Mission Muscle: Exercising With Purpose

In this edition of Mission Muscle, veteran and guest fitness blogger Linton McClain talks about the difference between functional and resistance training as well as which type of training you should choose.

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By Linton McClain
Personal Trainer, Superior Body Sculpting


The ending of the year usually prompts us to become more focused on our goals. History has proven that we tend to become more focused on our health and fitness when we become more goal oriented. Around this time of the year I usually receive the same questions about exercise and training. Everyone wants to know if functional training or resistance training will give the best result. For the most part, we are all results driven when exercising. While focusing on results, we all want to know what workouts will give us the best looking muscles and the highest functioning body. Additionally, without saying it, we certainly want to impress in our uniforms. With that in mind, there are many factors that will determine what works best for your personal goals. Let’s discuss a few of these factors to help you make the best decisions while being deployed.


We have the expectation of achieving our desired results when we start our exercise routine. Over time, we start to realize how results vary as we examine the outcomes of functional training and resistance training. Functional Training increases the body’s overall function. Resistance Training typically focuses on increasing the strength, size, and power of muscles. With that in mind, results can vary tremendously with functional training and resistance training. As you can imagine, results range from weight loss to muscle mass. In most cases, we have a wide range of fitness goals that we would like to accomplish. Depending on your motivations, your personal goals may be possible or impossible. Ultimately, there are many variables to consider, other than the actual exercise program. These variables may require you to consider your body type, access to proper nutrition, and current limitations. We can simplify our choice of functional or resistance training once we consider the variables which have a direct impact on a desired result. Personally, I am drawn towards functional training when prescribing a fitness program. Functional Training requires minimal time, investment, and puts less stress on the body. You achieve maximum results by using your own body weight. In the grand scheme, being more functional helps you in every area of your life. Functional Training provides a platform to acquire grace, strength, power, and balance. All are needed to improve, enhance, and maintain a holistic quality of life. On the other hand, resistance training will yield a desired aesthetic appeal while providing a platform to maximize strength. However, resistance training requires more time, consistency, maintenance, and increases the chance of injury from regularly increasing stress. External loads can be quite dangerous when factoring fatigue and muscle failure. Regarding long-term health, light resistance training is great for balancing out weak or injured muscles. As a military member, your job requires you to maintain functional ability. On that note, if we stick to a basic foundation of functional training, we will remain fit for active duty and fit for life.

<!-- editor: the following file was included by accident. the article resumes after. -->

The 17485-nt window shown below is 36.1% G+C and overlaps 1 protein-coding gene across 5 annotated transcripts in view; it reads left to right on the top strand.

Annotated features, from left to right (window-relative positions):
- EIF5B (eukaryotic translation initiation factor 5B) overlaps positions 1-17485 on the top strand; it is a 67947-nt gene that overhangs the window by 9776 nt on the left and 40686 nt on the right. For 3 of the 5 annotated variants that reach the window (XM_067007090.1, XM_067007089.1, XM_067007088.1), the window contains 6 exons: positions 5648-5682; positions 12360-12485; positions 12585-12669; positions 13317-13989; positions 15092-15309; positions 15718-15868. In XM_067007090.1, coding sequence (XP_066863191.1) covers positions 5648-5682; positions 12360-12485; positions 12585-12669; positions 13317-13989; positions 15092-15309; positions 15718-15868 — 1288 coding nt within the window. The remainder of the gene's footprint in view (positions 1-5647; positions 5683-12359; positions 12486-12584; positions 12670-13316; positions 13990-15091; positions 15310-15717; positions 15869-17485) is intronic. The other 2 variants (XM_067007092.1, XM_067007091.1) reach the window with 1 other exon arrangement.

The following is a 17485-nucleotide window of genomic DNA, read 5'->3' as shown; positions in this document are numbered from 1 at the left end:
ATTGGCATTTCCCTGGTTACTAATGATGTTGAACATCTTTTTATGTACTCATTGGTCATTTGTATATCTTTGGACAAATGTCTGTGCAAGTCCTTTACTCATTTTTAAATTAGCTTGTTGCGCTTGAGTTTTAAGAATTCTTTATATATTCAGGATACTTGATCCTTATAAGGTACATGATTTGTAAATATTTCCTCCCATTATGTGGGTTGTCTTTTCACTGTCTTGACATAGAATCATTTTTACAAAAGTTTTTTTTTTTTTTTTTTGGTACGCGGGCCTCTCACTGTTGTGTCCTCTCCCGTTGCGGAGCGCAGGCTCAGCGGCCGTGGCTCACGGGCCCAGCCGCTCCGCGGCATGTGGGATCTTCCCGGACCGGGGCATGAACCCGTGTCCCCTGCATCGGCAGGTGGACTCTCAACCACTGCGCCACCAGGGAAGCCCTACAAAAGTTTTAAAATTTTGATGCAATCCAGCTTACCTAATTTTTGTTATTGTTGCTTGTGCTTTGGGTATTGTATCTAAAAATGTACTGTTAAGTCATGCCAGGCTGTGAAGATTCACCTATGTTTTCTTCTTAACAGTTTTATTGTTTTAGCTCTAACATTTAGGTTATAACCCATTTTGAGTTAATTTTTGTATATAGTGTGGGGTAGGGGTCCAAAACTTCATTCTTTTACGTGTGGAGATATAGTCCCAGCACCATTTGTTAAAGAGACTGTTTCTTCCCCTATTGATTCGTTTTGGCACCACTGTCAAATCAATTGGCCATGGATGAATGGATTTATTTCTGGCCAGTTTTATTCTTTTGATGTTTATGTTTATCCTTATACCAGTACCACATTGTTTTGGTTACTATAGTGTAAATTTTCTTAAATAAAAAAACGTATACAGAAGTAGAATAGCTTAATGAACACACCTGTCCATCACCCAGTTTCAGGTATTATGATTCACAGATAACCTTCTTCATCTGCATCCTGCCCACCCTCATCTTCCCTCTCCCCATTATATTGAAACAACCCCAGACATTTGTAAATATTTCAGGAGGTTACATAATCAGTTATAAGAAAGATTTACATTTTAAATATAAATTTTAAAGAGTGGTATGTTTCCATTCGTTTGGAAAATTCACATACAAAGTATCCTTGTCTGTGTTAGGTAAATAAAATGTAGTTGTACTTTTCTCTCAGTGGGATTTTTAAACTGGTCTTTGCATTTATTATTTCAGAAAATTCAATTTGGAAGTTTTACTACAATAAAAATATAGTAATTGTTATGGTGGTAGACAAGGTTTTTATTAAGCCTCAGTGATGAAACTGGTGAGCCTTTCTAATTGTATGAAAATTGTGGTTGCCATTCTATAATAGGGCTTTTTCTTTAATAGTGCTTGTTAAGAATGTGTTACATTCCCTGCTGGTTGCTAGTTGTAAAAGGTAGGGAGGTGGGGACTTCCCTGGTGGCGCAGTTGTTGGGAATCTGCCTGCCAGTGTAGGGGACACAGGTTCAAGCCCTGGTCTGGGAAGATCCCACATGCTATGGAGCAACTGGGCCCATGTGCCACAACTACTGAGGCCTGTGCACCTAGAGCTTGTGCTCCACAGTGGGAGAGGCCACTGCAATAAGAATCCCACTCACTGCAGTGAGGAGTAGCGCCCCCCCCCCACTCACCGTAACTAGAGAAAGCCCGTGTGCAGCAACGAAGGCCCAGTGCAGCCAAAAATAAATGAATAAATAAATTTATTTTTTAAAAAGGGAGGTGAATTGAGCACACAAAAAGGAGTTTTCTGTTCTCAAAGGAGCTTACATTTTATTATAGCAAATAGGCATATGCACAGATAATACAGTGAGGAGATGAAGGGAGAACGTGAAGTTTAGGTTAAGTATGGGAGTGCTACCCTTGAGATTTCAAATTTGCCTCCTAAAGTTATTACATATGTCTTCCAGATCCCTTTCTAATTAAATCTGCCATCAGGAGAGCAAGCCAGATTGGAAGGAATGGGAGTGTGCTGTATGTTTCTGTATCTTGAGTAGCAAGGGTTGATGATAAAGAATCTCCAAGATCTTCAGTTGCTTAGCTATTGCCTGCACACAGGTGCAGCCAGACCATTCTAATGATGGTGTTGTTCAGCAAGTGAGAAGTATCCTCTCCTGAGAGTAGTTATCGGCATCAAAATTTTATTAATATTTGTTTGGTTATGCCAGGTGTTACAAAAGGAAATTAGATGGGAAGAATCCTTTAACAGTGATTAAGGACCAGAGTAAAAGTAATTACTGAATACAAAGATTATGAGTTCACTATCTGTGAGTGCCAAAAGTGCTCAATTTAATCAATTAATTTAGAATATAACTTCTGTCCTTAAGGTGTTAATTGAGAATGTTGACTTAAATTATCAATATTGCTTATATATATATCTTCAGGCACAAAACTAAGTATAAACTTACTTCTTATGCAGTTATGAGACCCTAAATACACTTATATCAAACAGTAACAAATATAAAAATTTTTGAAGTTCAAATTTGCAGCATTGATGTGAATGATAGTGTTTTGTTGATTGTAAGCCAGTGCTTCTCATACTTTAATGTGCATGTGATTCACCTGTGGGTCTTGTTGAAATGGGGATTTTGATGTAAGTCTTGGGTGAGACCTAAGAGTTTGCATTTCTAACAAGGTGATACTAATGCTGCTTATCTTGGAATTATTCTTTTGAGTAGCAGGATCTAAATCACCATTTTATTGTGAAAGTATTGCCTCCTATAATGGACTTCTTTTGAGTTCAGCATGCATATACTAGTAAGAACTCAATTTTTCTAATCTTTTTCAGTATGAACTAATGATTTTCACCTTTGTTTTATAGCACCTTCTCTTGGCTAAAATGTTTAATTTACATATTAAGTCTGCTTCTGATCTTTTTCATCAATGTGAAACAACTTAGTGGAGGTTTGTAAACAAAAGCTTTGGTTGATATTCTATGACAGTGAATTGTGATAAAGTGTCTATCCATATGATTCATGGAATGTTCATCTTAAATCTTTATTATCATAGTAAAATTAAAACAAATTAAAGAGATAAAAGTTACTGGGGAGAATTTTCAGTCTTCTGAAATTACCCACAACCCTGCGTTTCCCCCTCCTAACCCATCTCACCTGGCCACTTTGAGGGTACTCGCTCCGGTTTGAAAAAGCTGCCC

Exercising while being deployed is accompanied by a host of advantages and disadvantages. In fact, in many cases, deployment may contribute to your physical fitness. Deployment takes you out of your normal environment and puts you in a new environment with a new routine. A new routine could be better or worse depending on your current situation. In some cases, exercise becomes a great past time while being deployed. In other cases, deployment may strain the body and cause injury. Whatever the case may be, start by adjusting your routine to match the demands of your deployment. Each individual case requires a customized approach. Increase the intensity of your routine when there is minimal physical activity. With a physically strenuous deployment you need to increase the maintenance of your body. Basically, your body needs to be active but should never be abused. Finding a balance with your physical activity is a top priority when deployed. Make a routine. Develop a strategy. Then adjust your routine and strategy to the conditions of your deployment. Stay ahead of deployment with an adjustable plan for your exercise routine.


Exercise works better when it is directed towards a specific purpose. As you may know, picking and choosing priorities can be a difficult task. Functional Training is important but we are not always challenged in this area. Resistance Training yields a desired aesthetic appeal but often leads to injury. The solution is to allow your goals to be driven by your priorities. Start with your job description and your health. Then make secondary goals focused on a more aesthetic appeal. Without a doubt, physical fitness can be hard to maintain when you have to balance other duties and responsibilities. However, that balance is certainly possible with prioritization and a flexible strategy. Order my book “Exercising with Purpose” to learn more about exercising with a purpose. You will mreceive valuable insight and instruction for building a balanced fitness program around myour current lifestyle. As always, if you have any questions please feel free to email me at sbsculptme@gmail.com. Be safe and always know that we appreciate your service.

Related: Max Muscle: A Guide to Muscle Gain

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